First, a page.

if we do say so ourselves…
bad things happen here had a fantastic run in Edinburgh! See below for reviews.
★ ★ ★ ★ This performance…written by Eric Marlin, would be unnerving at the best of times, but in a world where we see ever-increasing levels of violence and oppression to people who choose to speak out it is captivating, relevant and disconcerting. Lila Rachel Becker’s direction has culminated in a tense, thrilling hour that leaves us strangely hopeful. In a time where we’re challenged by an ever-changing political climate, bad things happen here asks how we might challenge the lies we’re told.
★ ★ ★ ★ Bold, unexpected and gripping,…‘bad things happen here’ is a brilliantly-acted feast for the imagination. Set in an alternative universe where strict curfews, round-the-clock CCTV and constant police (known as ‘dogs’) suppress speech and thought, bad things happen here follows the lives of multiple nameless individuals as they conform or rebel against the system. There’s no denying that the prevalence of The Handmaid’s Tale, Black Mirror and Stranger Things have made dystopian theatre and film fashionable. Indeed it seems that we the public relish wincing at the nightmarish woes of characters trapped within a cruel alternative universe, forever suffering and never escaping. What makes bad things happen here so brilliant, however, is the way it manages to get all of the dystopian stuff in without losing us as an audience – it cuts so close to the bone that we can’t suspend our disbelief too much, and the show is all the more powerful as a result.
Embedded with complex philosophy, expressed in simple sentences, this show will linger with you for many weeks to come. It is easy to portray modern dystopia, it is harder to dismantle the complex systems that make one. Despite halting fears there is the possibility of escape, protest and revolution; there is unwavering and unyielding hope. Bad Things Happen Here is brilliant for its contradictions. It points to our shared and immediate reality – the dangers of taking action and the even more present danger of doing nothing at all.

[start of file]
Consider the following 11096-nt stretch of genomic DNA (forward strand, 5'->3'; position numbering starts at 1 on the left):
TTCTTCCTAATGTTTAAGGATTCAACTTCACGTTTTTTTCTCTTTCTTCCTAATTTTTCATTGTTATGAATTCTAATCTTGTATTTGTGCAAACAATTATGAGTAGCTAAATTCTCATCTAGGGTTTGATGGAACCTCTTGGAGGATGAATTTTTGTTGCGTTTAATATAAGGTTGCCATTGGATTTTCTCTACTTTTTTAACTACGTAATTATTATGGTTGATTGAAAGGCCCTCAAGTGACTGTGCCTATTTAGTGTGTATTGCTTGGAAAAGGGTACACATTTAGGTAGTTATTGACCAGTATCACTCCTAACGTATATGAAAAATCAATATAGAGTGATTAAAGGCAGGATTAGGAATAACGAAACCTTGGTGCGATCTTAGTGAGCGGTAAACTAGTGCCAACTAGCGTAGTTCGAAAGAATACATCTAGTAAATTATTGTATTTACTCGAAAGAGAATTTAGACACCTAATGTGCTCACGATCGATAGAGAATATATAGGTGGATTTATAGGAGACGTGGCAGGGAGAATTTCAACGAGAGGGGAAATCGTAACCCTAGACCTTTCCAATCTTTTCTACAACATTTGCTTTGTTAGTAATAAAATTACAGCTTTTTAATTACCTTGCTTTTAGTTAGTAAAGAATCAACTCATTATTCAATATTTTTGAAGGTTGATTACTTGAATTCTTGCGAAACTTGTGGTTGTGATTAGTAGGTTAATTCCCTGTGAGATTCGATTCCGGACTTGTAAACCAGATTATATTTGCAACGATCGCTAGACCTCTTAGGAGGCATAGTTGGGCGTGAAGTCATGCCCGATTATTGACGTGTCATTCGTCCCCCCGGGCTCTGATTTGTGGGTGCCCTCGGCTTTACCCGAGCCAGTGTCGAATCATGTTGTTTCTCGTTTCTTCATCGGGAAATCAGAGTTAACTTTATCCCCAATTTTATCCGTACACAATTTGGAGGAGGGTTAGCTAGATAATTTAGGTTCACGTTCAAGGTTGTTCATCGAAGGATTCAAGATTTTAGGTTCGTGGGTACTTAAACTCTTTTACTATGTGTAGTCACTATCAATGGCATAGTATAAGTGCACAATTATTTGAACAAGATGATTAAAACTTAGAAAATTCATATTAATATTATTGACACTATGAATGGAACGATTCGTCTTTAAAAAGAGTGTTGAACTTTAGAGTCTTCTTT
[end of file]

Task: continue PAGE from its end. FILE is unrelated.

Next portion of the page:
bad things happen here is an examination of nationalism run rampant, and how that intersects with issues of class, misogyny, and language. I’m interested in how nationalistic rhetoric infects our everyday speech, how words lose and gain new meanings during times of political chaos. Trump, and Brexit, thrive on linguistic corruption and lies passed off as truth – who is considered a “citizen,” what we mean by a “nation.” We’re living in a time where politicians like Trump lie outright without consequence. bad things happen here is, in part, an attempt to get underneath these obfuscations.
The original production of this show was in Iowa City - a very Midwestern--which is to say rural--U.S. audience. Our audience in Iowa has different interests and concerns than the audience in a large urban center like Edinburgh. We're excited to bring this piece to a new community and a global audience to see what lands here differently than in the U.S.
We take the "here" of the play's title seriously--it means something different in Edinburgh than it does in Iowa. However, the questions that the play wrestles with around nationalism and fascism are the ones that the U.S., the U.K., and many other countries are dealing with right now. So the play is, for terrible reasons, meaningful to both audiences.
hey, I’m confused!
I clicked on the links and read the full reviews and interviews. Why are these writers calling you The Healthy Oysters? I thought you were Portmanteau!
You’re so right. We went to Fringe under the banner of The Healthy Oyster Collective, a theatre company that Eric co-founded. Portmanteau was created one night in The Blue Blazer pub in Edinburgh, when we agreed that we were so excited about making work together that we ought to come up with a name for ourselves.